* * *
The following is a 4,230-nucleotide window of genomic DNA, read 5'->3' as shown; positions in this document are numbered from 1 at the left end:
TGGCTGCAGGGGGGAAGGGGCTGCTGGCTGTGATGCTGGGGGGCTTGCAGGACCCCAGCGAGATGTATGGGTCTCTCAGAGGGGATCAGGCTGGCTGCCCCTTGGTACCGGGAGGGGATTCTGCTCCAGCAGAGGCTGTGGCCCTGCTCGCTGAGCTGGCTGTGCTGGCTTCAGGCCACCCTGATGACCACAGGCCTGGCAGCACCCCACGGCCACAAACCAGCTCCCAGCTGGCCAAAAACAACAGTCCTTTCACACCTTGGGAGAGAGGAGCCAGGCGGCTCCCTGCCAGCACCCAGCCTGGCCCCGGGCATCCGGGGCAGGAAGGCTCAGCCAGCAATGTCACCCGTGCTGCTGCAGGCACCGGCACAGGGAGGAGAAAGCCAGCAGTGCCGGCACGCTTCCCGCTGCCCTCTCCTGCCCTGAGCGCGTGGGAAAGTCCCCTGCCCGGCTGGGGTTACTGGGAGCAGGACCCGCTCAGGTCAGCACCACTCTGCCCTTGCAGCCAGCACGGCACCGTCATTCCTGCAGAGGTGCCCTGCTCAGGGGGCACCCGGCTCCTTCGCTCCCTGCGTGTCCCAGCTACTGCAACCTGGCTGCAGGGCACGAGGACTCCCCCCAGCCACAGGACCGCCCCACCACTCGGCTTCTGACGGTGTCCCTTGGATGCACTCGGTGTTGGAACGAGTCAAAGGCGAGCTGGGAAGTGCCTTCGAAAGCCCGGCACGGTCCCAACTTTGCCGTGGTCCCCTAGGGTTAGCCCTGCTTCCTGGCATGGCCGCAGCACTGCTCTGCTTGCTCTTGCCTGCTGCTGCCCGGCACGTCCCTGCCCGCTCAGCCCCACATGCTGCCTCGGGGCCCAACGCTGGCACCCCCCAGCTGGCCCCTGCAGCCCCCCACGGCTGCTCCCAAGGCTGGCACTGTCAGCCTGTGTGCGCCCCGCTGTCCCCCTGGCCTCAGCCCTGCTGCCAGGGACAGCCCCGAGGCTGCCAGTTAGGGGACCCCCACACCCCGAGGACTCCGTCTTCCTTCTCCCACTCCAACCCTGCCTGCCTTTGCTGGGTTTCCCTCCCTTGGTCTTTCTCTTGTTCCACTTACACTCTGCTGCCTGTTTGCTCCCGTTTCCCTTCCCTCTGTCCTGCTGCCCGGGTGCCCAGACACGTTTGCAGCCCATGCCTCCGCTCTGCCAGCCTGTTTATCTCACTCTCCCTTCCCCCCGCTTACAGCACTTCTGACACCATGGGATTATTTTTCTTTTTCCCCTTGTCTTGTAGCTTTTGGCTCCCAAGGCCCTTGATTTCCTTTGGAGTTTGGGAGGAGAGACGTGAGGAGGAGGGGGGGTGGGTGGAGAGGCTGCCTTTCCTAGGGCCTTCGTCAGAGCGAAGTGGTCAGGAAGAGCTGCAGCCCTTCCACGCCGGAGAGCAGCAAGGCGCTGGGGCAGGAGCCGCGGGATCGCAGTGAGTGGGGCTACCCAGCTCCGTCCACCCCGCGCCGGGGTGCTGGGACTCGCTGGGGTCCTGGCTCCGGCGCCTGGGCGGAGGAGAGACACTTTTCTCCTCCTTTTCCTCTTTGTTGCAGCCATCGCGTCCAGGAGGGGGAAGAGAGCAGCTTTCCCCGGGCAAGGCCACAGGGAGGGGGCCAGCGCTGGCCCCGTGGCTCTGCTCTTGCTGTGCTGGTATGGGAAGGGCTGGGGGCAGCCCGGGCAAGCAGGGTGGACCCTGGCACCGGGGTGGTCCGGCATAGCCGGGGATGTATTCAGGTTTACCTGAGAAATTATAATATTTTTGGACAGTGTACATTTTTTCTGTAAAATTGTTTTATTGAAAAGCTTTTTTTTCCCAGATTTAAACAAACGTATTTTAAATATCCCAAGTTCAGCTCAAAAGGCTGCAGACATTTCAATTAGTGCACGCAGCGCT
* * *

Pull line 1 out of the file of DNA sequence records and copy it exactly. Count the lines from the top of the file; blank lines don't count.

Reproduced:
The following is a 4,230-nucleotide window of genomic DNA, read 5'->3' as shown; positions in this document are numbered from 1 at the left end: